An Ethiopian government delegation and rival Tigray forces were due to meet in South Africa for the first formal peace talks since war broke out two years ago.
The talks will take place as Ethiopian forces and their allies make significant battlefield gains in the northern Tigray region, where they have captured several large towns in the past week.
The war is rooted in a power struggle between the federal government and Tigray authorities, who led the country’s ruling coalition until Abiy Ahmed became prime minister in 2018.
The conflict has killed thousands, displaced millions and left hundreds of thousands on the brink of famine.
Ethiopia’s government said in a statement its delegation had left for South Africa to participate in the talks, which are being mediated by the African Union.
“The Government of Ethiopia views the talks as an opportunity to peacefully resolve the conflict and consolidate the improvement of the situation on the ground,” it said.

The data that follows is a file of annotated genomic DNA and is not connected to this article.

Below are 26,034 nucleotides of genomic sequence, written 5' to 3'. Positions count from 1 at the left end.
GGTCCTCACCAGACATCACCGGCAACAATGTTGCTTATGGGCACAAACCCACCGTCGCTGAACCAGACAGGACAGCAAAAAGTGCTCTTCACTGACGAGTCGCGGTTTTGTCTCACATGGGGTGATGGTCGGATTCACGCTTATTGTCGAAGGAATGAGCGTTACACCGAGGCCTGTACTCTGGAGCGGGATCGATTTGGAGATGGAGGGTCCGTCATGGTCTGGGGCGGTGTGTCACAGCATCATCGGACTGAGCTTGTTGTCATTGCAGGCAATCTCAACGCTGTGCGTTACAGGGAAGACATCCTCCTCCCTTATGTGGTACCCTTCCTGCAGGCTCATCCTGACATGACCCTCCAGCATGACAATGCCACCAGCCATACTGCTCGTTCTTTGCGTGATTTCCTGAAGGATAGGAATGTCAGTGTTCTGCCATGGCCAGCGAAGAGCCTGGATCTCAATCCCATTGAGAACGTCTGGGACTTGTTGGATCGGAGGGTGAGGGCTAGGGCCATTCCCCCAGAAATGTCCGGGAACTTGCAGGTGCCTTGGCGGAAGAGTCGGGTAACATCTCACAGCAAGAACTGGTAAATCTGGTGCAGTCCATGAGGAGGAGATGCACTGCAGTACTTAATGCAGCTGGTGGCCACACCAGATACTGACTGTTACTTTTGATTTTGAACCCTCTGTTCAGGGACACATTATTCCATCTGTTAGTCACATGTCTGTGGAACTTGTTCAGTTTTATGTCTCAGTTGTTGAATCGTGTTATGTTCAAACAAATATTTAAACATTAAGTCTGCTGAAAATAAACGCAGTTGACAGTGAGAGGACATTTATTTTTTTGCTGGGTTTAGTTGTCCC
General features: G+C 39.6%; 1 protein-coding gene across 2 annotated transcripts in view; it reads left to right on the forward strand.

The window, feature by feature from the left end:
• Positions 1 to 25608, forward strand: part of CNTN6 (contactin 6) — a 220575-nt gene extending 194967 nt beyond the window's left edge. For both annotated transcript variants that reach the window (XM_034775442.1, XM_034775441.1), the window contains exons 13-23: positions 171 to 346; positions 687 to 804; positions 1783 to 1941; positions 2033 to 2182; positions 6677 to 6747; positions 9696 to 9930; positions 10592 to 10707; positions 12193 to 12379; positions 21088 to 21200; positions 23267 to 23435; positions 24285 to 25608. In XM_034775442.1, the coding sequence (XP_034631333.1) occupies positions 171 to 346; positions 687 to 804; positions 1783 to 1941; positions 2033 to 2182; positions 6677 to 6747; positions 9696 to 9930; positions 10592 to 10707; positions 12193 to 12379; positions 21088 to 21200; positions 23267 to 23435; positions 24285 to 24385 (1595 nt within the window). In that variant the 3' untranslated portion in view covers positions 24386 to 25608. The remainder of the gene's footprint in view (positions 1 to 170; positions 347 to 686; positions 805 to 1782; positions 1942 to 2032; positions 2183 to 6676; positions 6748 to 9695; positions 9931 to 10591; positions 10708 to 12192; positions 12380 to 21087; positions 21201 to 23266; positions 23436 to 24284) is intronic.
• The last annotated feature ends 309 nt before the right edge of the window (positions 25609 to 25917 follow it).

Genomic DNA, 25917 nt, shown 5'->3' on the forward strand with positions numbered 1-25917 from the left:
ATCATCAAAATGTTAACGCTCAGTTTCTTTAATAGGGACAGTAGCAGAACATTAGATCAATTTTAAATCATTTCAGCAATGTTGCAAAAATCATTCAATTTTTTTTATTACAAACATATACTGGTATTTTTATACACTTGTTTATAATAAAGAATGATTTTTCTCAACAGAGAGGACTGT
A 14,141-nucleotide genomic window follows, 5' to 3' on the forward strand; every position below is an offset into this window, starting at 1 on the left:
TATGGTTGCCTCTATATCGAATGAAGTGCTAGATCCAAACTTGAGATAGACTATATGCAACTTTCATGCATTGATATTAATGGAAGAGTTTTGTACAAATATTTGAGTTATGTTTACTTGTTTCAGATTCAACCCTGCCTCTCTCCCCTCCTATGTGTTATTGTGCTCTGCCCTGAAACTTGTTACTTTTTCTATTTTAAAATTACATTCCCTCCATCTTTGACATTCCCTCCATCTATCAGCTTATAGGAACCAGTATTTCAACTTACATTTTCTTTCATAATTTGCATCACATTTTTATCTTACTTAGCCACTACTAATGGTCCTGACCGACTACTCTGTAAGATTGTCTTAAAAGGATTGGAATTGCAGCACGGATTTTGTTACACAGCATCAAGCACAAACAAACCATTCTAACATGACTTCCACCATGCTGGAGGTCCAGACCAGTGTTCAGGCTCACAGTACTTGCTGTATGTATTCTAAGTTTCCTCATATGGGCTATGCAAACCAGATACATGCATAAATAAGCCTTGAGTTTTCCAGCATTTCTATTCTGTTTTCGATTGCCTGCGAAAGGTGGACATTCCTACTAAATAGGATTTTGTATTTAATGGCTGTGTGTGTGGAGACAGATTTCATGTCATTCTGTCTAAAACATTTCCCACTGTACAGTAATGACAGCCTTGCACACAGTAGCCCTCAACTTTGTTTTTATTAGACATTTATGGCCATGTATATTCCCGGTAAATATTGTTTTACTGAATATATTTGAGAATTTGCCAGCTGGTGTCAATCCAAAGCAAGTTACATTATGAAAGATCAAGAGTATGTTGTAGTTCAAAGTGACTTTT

Kindeya Gebrehiwot, a spokesman for the Tigray forces, said the Tigrayan delegation had already arrived.
He said on Twitter the focus of the talks would be on immediate cessation of hostilities, unfettered humanitarian access, and the withdrawal of Eritrean forces, who have fought alongside Ethiopian federal troops during the conflict.
The Tigray delegation is being led by one of its top generals, Tsadkan Gebretensae, and spokesman Getachew Reda, an official familiar with the talks said.
The delegation arrived on Sunday on a U.S. military aircraft, accompanied by the U.S. special envoy to the Horn of Africa, the official said.
Both sides had committed to the talks in South Africa earlier this month, but they were delayed for logistical reasons.